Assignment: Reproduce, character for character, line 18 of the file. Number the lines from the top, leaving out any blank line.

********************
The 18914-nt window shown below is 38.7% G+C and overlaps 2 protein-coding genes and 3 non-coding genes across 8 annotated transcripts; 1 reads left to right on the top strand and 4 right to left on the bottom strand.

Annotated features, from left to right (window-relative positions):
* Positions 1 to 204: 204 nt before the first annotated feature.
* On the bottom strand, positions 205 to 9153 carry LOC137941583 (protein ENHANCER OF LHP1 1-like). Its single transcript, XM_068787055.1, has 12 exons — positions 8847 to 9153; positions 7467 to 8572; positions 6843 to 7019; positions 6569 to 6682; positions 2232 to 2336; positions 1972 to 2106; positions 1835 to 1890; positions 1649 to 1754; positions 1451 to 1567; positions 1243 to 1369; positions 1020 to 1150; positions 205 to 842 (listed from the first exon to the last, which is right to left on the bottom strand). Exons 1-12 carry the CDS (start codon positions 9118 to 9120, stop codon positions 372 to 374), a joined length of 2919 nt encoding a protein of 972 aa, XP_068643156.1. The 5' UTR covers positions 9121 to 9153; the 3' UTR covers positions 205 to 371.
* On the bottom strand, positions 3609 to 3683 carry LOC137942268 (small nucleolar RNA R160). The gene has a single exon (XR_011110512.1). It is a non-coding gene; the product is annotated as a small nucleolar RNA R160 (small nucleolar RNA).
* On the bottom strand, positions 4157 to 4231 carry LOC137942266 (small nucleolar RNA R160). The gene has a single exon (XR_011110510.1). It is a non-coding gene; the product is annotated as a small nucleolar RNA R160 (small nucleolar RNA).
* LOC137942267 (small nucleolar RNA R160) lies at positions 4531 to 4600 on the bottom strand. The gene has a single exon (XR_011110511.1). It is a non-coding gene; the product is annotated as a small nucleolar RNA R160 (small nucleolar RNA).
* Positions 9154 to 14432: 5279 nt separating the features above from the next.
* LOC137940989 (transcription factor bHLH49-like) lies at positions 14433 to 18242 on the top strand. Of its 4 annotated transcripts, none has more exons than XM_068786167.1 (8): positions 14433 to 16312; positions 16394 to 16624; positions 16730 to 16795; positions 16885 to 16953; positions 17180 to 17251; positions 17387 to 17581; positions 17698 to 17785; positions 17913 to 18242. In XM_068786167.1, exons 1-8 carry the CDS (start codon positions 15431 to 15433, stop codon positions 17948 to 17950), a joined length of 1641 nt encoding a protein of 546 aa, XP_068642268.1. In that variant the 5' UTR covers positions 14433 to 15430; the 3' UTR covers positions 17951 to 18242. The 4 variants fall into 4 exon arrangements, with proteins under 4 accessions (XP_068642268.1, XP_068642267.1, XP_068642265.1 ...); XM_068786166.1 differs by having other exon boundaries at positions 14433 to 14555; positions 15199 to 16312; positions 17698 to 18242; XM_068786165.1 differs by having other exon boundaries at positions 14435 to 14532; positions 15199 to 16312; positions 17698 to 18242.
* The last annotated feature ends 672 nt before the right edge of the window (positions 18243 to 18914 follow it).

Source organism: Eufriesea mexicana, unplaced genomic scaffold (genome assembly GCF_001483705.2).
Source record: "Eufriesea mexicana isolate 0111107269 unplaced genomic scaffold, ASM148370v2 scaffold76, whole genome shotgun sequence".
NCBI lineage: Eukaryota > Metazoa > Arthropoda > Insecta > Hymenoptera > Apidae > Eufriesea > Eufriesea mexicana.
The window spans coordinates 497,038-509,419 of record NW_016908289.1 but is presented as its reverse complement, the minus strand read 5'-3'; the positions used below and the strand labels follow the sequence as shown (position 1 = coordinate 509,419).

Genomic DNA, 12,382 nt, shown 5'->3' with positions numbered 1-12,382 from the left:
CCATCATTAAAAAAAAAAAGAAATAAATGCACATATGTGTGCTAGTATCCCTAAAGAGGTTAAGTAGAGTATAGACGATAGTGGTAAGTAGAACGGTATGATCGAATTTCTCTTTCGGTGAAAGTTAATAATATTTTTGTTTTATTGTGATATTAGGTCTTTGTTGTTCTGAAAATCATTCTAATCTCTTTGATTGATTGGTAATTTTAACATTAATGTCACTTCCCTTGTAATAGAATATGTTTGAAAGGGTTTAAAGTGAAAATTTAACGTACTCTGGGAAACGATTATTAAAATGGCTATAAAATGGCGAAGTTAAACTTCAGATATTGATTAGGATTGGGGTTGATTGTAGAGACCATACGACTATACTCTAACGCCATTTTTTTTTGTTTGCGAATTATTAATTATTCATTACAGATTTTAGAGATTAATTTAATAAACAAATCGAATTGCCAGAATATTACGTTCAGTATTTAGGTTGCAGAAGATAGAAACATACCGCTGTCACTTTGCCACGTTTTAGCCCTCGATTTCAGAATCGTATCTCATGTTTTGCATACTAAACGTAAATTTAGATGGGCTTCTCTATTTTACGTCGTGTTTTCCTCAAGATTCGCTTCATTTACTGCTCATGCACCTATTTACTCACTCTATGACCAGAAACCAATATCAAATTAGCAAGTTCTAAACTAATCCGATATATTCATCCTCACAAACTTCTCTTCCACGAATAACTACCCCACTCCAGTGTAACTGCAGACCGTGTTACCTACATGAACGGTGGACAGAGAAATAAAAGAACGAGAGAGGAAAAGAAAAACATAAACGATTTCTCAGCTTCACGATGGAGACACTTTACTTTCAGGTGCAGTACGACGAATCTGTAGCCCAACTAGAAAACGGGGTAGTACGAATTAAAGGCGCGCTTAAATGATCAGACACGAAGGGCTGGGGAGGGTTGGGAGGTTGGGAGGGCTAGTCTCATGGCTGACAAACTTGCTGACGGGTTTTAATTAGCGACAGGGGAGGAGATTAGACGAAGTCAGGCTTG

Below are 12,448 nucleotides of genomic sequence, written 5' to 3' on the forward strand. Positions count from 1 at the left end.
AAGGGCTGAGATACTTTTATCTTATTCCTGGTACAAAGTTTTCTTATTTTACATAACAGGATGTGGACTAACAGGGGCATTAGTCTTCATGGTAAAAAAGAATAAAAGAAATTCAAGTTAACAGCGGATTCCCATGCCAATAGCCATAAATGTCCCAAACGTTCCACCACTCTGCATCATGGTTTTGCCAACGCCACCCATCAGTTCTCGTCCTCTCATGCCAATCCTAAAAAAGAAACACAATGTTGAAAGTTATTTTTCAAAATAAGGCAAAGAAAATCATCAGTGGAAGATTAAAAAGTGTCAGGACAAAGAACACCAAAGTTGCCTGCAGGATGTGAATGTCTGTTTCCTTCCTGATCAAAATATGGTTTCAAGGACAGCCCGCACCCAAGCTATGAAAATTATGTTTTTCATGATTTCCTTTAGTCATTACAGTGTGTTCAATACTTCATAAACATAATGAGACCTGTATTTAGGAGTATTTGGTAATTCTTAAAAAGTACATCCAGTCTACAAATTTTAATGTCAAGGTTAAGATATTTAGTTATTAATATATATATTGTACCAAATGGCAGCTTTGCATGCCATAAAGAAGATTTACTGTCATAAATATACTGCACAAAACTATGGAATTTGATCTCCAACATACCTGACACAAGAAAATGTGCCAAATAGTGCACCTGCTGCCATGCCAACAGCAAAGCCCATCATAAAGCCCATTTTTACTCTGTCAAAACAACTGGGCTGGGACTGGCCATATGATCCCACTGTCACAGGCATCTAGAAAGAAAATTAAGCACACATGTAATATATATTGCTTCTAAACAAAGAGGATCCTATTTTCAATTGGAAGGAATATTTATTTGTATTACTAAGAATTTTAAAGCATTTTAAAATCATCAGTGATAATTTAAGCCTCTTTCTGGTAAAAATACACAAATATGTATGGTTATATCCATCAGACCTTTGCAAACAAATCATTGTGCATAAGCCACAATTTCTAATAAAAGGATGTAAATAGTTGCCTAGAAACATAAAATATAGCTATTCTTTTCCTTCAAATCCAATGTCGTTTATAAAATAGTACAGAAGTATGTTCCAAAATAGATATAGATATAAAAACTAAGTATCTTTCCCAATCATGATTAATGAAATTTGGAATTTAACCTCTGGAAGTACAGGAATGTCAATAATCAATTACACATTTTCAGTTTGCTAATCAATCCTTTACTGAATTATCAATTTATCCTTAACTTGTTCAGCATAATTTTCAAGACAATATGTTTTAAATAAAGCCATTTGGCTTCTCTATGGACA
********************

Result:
AAGGGCTGAGATACTTTTATCTTATTCCTGGTACAAAGTTTTCTTATTTTACATAACAGGATGTGGACTAACAGGGGCATTAGTCTTCATGGTAAAAAAGAATAAAAGAAATTCAAGTTAACAGCGGATTCCCATGCCAATAGCCATAAATGTCCCAAACGTTCCACCACTCTGCATCATGGTTTTGCCAACGCCACCCATCAGTTCTCGTCCTCTCATGCCAATCCTAAAAAAGAAACACAATGTTGAAAGTTATTTTTCAAAATAAGGCAAAGAAAATCATCAGTGGAAGATTAAAAAGTGTCAGGACAAAGAACACCAAAGTTGCCTGCAGGATGTGAATGTCTGTTTCCTTCCTGATCAAAATATGGTTTCAAGGACAGCCCGCACCCAAGCTATGAAAATTATGTTTTTCATGATTTCCTTTAGTCATTACAGTGTGTTCAATACTTCATAAACATAATGAGACCTGTATTTAGGAGTATTTGGTAATTCTTAAAAAGTACATCCAGTCTACAAATTTTAATGTCAAGGTTAAGATATTTAGTTATTAATATATATATTGTACCAAATGGCAGCTTTGCATGCCATAAAGAAGATTTACTGTCATAAATATACTGCACAAAACTATGGAATTTGATCTCCAACATACCTGACACAAGAAAATGTGCCAAATAGTGCACCTGCTGCCATGCCAACAGCAAAGCCCATCATAAAGCCCATTTTTACTCTGTCAAAACAACTGGGCTGGGACTGGCCATATGATCCCACTGTCACAGGCATCTAGAAAGAAAATTAAGCACACATGTAATATATATTGCTTCTAAACAAAGAGGATCCTATTTTCAATTGGAAGGAATATTTATTTGTATTACTAAGAATTTTAAAGCATTTTAAAATCATCAGTGATAATTTAAGCCTCTTTCTGGTAAAAATACACAAATATGTATGGTTATATCCATCAGACCTTTGCAAACAAATCATTGTGCATAAGCCACAATTTCTAATAAAAGGATGTAAATAGTTGCCTAGAAACATAAAATATAGCTATTCTTTTCCTTCAAATCCAATGTCGTTTATAAAATAGTACAGAAGTATGTTCCAAAATAGATATAGATATAAAAACTAAGTATCTTTCCCAATCATGATTAATGAAATTTGGAATTTAACCTCTGGAAGTACAGGAATGTCAATAATCAATTACACATTTTCAGTTTGCTAATCAATCCTTTACTGAATTATCAATTTATCCTTAACTTGTTCAGCATAATTTTCAAGACAATATGTTTTAAATAAAGCCATTTGGCTTCTCTATGGACA